FIG. 1 shows an arrangement comprising a larger lower semiconductor chip (bottom chip 1) and a smaller upper semiconductor chip (top chip 2) in the form of a cross section. The upper faces of the chips, which are provided with components, face one another (i.e., are face-to-face) and are permanently attached to one another. These upper faces normally each have wiring levels 11, 12 composed of one or more metallization levels which are structured on the basis of the wiring to form interconnects, and are separated from one another by intermediate metal dielectrics.
In order to produce the chip stack, the top chips are fitted upside down onto a wafer, which still contains the bottom chips in the composite wafer, and are attached to the respective bottom chips. The respective mutually associated connecting contacts on the chips are permanently electrically conductively connected to one another by means of interposers 3 or vertical electrically conductive connections 4 between connecting contacts which are arranged directly one above the other, which can be done using one of the soldering methods which are known per se.
There is a fine intermediate space or gap between the chips in this arrangement which, according to the invention, is passivated using a spacer 7 composed of a polymer which can be structured photographically, a photoresist, an encapsulation compound or an adhesive. The spacer can be used to fill the entire intermediate space or, as is illustrated in FIG. 1, only the narrow area along the edge of the top chip 2. The spacers are preferably designed such that, as can be seen in the cross section in FIG. 1, the side edges of the smaller upper semiconductor chip (top chip 2) are also passivated with the material. This results in a particularly reliable seal for the intermediate space between the semiconductor chips from the outside. One advantage of this arrangement is, in particular, that the connecting contact pads 5 on the bottom chip 1 at the side of the top chip 2 are kept completely free of the material of the spacers 7, so that electrical connections, for example a bonding wire 6 that is shown in FIG. 1, can be fitted there.
In order to produce this arrangement, the wafers fitted with the top chips are, in a first exemplary embodiment, coated with a polymer which can be structured photographically (for example polyimide, BCB). A material with a sufficiently low viscosity is chosen, which penetrates into the gap between the chips and preferably completely fills the gap, or else fills it at least at the edges. This process can be assisted by coating the wafer with the material in a vacuum. The wafer is then illuminated with a floodlight, with the top chips shadowing the elements of the applied material which have penetrated in. The polymer which can be structured photographically is then developed in order to remove the exposed elements. In consequence, all of the surfaces alongside the top chips are exposed again, in particular including the connecting contact pads (bonding pads) for external electrical connection. The gap between the chips is sealed and prevents corrosion of the conductor surfaces between the chips. The exposed surfaces can then, for example, be gold-plated non-electrically.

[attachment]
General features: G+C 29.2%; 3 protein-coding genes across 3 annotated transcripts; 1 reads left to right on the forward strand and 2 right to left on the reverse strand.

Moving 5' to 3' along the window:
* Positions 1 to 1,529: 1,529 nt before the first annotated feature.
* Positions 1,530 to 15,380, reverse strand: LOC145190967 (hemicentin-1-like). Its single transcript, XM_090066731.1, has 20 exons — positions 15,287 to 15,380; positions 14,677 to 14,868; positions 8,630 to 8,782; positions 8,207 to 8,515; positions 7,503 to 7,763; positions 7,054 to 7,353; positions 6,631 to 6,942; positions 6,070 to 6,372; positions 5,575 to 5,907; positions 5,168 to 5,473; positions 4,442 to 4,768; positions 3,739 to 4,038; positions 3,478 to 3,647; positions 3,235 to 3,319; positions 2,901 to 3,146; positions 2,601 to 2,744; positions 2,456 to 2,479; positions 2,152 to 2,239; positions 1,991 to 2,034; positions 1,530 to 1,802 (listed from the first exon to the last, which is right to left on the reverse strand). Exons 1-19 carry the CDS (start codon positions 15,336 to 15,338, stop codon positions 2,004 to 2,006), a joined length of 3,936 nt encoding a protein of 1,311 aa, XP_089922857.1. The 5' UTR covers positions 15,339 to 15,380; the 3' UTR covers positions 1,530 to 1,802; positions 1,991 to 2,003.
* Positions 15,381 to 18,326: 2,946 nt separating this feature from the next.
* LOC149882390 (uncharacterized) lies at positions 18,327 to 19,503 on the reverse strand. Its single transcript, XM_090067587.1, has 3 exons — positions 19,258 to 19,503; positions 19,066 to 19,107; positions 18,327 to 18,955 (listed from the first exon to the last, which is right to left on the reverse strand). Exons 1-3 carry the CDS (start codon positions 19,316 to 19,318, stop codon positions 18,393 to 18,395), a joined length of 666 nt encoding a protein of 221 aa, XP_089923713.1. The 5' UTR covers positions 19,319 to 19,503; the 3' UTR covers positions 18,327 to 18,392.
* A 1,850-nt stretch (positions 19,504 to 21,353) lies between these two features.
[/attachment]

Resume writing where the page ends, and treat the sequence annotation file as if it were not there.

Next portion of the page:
The width of the spacer can be controlled by the nature of the exposure. Exposure using collimated light makes use of the fact that the exposure dose that is required for complete exposure of the layer composed of polymer which can be structured photographically or of photoresist increases with the layer thickness. At the edges of the top chip, where the layer thickness is higher than on the open surfaces of the bottom chip, a greater unexposed residual component (“resist foot”) thus remains when the exposure dose is low, resulting in the desired particularly good sealing of the intermediate space between the chips. If diffuse exposure is used, as can be achieved by way of example, by the installation of a ground glass disk in the automatic exposure machine instead of a lithography mask, the side element of the spacer 7 becomes thicker or higher, since the top chip produces an additional shadowing effect directly alongside the edge of the top chip. While the diffuse radiation strikes the other surfaces from a half spatial angle (2π/3), only the radiation from a quarter of a spatial angle (π/3) strikes the edge of the top chip.
A spacer can also be used to prevent underetching of the chip stack during wet-chemical etching processes. In this case, it is advantageous to produce the spacer from photoresist, since the photoresist can easily be removed again after the etching process.
In principle, any desired encapsulation compounds or adhesives, even without any photosensitive components, may be used as the material for the spacers. The material that is used need have only a sufficiently low viscosity in order to allow it to penetrate into the gap between the semiconductor chips. Those surfaces of the bottom chip which are not covered by the top chip have the encapsulation compound or the adhesive removed by means of a solvent. Slight penetration of the solvent between the chips in the semiconductor stack can be tolerated even if this results in the passivation layer being removed again in an outer edge area of the intermediate space.